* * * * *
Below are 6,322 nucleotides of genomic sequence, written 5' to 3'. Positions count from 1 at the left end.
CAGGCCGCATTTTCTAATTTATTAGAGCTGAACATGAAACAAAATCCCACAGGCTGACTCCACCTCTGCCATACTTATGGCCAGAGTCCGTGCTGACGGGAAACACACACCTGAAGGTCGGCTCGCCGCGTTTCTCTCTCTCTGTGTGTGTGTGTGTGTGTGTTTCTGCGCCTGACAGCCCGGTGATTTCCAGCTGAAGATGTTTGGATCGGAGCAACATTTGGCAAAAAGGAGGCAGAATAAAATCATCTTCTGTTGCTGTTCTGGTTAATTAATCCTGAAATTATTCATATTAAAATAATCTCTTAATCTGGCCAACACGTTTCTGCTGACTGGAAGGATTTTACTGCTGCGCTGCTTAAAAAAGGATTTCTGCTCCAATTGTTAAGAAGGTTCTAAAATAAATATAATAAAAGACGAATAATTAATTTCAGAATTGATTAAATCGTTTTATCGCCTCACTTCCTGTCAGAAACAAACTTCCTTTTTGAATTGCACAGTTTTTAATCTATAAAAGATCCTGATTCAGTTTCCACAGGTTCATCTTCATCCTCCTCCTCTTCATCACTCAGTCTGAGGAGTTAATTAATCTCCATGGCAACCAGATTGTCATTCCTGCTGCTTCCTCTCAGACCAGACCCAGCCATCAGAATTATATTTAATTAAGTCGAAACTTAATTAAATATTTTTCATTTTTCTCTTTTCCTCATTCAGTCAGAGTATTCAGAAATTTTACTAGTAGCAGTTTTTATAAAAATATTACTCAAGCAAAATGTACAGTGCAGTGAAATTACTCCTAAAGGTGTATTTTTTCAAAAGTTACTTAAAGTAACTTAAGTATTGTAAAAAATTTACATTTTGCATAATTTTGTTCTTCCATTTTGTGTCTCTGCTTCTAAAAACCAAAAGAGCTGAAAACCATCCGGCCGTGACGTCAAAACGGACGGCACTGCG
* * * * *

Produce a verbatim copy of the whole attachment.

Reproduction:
Below are 6,322 nucleotides of genomic sequence, written 5' to 3'. Positions count from 1 at the left end.
CAGGCCGCATTTTCTAATTTATTAGAGCTGAACATGAAACAAAATCCCACAGGCTGACTCCACCTCTGCCATACTTATGGCCAGAGTCCGTGCTGACGGGAAACACACACCTGAAGGTCGGCTCGCCGCGTTTCTCTCTCTCTGTGTGTGTGTGTGTGTGTGTTTCTGCGCCTGACAGCCCGGTGATTTCCAGCTGAAGATGTTTGGATCGGAGCAACATTTGGCAAAAAGGAGGCAGAATAAAATCATCTTCTGTTGCTGTTCTGGTTAATTAATCCTGAAATTATTCATATTAAAATAATCTCTTAATCTGGCCAACACGTTTCTGCTGACTGGAAGGATTTTACTGCTGCGCTGCTTAAAAAAGGATTTCTGCTCCAATTGTTAAGAAGGTTCTAAAATAAATATAATAAAAGACGAATAATTAATTTCAGAATTGATTAAATCGTTTTATCGCCTCACTTCCTGTCAGAAACAAACTTCCTTTTTGAATTGCACAGTTTTTAATCTATAAAAGATCCTGATTCAGTTTCCACAGGTTCATCTTCATCCTCCTCCTCTTCATCACTCAGTCTGAGGAGTTAATTAATCTCCATGGCAACCAGATTGTCATTCCTGCTGCTTCCTCTCAGACCAGACCCAGCCATCAGAATTATATTTAATTAAGTCGAAACTTAATTAAATATTTTTCATTTTTCTCTTTTCCTCATTCAGTCAGAGTATTCAGAAATTTTACTAGTAGCAGTTTTTATAAAAATATTACTCAAGCAAAATGTACAGTGCAGTGAAATTACTCCTAAAGGTGTATTTTTTCAAAAGTTACTTAAAGTAACTTAAGTATTGTAAAAAATTTACATTTTGCATAATTTTGTTCTTCCATTTTGTGTCTCTGCTTCTAAAAACCAAAAGAGCTGAAAACCATCCGGCCGTGACGTCAAAACGGACGGCACTGCG